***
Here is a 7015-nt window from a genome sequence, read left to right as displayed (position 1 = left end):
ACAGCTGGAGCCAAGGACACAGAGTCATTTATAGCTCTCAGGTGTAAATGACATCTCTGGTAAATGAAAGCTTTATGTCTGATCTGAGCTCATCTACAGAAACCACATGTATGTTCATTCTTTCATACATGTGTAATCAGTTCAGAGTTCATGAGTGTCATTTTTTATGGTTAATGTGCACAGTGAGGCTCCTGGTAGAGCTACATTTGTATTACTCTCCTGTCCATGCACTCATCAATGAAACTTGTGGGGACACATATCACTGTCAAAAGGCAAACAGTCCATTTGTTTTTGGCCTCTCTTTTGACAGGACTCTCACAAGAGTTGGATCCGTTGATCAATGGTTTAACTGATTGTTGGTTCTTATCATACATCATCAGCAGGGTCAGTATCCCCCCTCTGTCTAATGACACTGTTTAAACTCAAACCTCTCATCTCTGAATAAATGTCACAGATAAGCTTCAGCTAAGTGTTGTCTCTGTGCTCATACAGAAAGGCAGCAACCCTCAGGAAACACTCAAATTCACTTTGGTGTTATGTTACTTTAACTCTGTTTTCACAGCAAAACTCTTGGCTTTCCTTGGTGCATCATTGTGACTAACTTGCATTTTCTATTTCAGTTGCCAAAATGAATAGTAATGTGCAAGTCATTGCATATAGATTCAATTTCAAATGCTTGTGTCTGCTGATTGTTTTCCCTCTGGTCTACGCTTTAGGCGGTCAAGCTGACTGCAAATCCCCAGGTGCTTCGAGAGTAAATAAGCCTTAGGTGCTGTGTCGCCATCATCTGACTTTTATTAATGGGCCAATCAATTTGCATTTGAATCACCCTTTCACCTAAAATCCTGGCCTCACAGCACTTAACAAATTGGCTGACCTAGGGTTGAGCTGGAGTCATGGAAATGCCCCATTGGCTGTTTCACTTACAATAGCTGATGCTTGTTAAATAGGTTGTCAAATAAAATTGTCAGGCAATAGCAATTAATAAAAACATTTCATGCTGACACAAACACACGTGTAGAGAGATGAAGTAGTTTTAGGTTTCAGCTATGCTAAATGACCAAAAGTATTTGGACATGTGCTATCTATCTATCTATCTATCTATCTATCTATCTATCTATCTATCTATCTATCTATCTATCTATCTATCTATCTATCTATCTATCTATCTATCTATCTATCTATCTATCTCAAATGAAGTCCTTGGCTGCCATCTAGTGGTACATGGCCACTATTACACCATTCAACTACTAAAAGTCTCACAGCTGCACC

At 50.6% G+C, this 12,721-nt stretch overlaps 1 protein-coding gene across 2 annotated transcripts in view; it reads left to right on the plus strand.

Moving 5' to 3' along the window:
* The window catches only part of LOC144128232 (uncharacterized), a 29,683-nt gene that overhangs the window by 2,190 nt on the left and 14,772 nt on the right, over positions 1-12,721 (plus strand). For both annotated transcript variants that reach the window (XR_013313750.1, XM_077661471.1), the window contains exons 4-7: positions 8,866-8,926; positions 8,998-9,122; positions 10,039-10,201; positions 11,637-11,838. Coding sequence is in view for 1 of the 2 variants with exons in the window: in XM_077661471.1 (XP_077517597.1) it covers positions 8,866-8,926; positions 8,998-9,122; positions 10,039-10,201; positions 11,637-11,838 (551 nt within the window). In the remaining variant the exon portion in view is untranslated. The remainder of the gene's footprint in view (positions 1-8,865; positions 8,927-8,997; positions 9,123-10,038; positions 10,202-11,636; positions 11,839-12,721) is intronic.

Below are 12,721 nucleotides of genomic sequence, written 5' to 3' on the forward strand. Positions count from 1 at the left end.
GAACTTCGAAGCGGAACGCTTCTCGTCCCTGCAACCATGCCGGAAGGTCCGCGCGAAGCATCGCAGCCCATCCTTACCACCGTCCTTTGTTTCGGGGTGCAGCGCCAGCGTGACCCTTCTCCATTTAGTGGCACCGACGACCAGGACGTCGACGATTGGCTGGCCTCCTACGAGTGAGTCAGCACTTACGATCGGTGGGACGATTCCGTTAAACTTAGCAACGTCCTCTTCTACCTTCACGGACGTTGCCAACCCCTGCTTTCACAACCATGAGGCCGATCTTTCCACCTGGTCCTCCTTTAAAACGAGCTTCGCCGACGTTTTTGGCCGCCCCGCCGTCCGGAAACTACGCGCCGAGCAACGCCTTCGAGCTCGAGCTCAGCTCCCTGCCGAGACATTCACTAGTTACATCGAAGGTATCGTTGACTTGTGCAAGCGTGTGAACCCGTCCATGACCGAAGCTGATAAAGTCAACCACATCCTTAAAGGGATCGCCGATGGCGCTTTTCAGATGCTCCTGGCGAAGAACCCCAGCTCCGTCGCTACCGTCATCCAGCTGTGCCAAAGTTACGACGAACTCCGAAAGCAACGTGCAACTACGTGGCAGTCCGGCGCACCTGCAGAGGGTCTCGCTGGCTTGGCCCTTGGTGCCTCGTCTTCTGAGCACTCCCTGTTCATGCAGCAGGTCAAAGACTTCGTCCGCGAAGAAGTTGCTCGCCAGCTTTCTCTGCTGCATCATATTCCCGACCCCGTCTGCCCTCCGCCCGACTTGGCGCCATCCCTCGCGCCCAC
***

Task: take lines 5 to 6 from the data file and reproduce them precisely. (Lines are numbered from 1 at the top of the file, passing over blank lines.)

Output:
* The window catches only part of LOC144128232 (uncharacterized), a 29,683-nt gene that overhangs the window by 2,190 nt on the left and 14,772 nt on the right, over positions 1-12,721 (plus strand). For both annotated transcript variants that reach the window (XR_013313750.1, XM_077661471.1), the window contains exons 4-7: positions 8,866-8,926; positions 8,998-9,122; positions 10,039-10,201; positions 11,637-11,838. Coding sequence is in view for 1 of the 2 variants with exons in the window: in XM_077661471.1 (XP_077517597.1) it covers positions 8,866-8,926; positions 8,998-9,122; positions 10,039-10,201; positions 11,637-11,838 (551 nt within the window). In the remaining variant the exon portion in view is untranslated. The remainder of the gene's footprint in view (positions 1-8,865; positions 8,927-8,997; positions 9,123-10,038; positions 10,202-11,636; positions 11,839-12,721) is intronic.

Below are 12,721 nucleotides of genomic sequence, written 5' to 3' on the forward strand. Positions count from 1 at the left end.